A 2019 survey by BUPA and the CIPD reported nearly a million UK female workers leaving their jobs due to menopausal symptoms. In that context it’s important for employers to arm themselves with an understanding of how best to support an employee who is experiencing performance issues due to the menopause, and retain valuable employees going through something difficult.
How can the menopause affect an employee’s performance?
If the employee is suffering from the most common symptoms of brain fog (reduced concentration levels), hot flushes, raised anxiety levels and reduced energy levels, this could affect their performance dramatically. An inability to concentrate adequately could lead to mistakes in their work, whilst raised anxiety could cause them to shy away from asking colleagues for help or participating in group discussions. If the employee has reduced energy levels they could feel unable to meet deadlines or complete a piece of work entirely.
Even in isolation, menopausal symptoms can be debilitating when at work, but many suffer from several symptoms at once, increasing the potential impact on performance even further.
Is it ok to discuss suspected menopausal symptoms with the employee?
If the employee has not declared any health issues, but you suspect they are suffering with symptoms it’s important to gain clarity from the employee. The menopause is a sensitive subject therefore any discussions should be handled appropriately and framed for the benefit of the employee.
For example, you could ask the employee if they are currently suffering from any health issues that could have caused their decline in performance. You could also discuss the symptoms that you have noticed and ask the employee if there is anything they would like to share which could have contributed to their poor performance. This way you are giving them the opportunity to raise health concerns themselves, rather than making assumptions.
Can we ask them for proof that menopausal symptoms are a cause of poor performance?
If you have started poor performance discussion with an employee and they declare that their decline in performance is due to menopausal symptoms, you can seek medical advice just as you might with any other health concern raised as part of a drop in performance.
Advice from an occupational health specialist or even from the employee’s own GP may help you pinpoint when the symptoms started and establish whether any adjustments can be made to their role to help their performance improve.
What type of role adjustments can be offered to support performance?
Where menopausal symptoms have contributed to a decline in performance, the goal should be to explore ways of reducing that impact, and possible adjustments to the role should therefore be explored. Examples of reasonable adjustments could include:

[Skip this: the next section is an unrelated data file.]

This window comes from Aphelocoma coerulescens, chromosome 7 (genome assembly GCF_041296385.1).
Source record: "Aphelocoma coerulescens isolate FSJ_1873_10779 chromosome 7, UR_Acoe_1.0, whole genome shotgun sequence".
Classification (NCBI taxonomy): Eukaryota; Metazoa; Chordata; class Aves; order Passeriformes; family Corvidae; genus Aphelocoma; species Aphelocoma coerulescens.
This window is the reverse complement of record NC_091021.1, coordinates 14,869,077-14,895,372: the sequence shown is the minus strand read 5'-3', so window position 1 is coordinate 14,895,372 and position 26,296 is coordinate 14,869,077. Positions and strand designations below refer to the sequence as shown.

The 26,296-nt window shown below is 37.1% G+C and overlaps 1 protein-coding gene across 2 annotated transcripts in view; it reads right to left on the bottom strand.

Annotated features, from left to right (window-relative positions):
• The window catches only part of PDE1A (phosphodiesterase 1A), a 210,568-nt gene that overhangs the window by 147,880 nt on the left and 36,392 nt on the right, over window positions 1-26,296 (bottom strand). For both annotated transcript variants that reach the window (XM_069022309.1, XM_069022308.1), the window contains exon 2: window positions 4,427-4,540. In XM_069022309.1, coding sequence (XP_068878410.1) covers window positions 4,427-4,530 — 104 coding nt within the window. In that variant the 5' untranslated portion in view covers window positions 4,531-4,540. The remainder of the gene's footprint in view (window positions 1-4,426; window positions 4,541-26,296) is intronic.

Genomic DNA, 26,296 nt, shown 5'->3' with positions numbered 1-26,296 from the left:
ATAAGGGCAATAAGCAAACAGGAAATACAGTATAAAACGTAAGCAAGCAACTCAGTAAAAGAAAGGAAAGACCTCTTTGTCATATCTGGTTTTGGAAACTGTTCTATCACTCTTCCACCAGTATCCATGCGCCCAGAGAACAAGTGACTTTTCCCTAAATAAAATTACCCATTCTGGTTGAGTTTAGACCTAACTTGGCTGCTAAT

- Flexible hours – more flexibility in the employee’s hours could accommodate exhaustion, including possibly starting earlier and finishing earlier if they feel more tired at the end of the day.
- Accommodate uniform amendments – an employee suffering from hot flushes may benefit from not wearing parts of their uniform which increase their temperature. This of course should take into account any health and safety requirements.
- Temperature of workplace – a fan at the employee’s desk may help them feel more comfortable if they are feeling hot and the temperature cannot be controlled to accommodate them in their role.
- Reduction or redeployment of workload – if an employee is really struggling to complete their work due to symptoms they are experiencing, you could suggest that their workload is reduced or certain activities are given to other colleagues until their symptoms improve if this is feasible.
- Change of role – although this may not be possible in smaller businesses, the employee could be offered a temporary change in role if their current role is no longer possible.
Whether an adjustment is reasonable will depend on the type of request and the capacity of the employer to accommodate it. Some requests will be more possible for larger businesses with bigger budgets but it is in the best interest of any employer to accommodate adjustments where possible, with the goal of improving performance and retaining the employee.
Once actions have been established to improve performance and reasonable adjustments have been put in place (where necessary), it’s important to monitor performance and be flexible with possible changes to the original plan as menopausal symptoms can change regularly and increase/decrease in severity.
If you need any advice when dealing with workplace menopause, please do get in touch.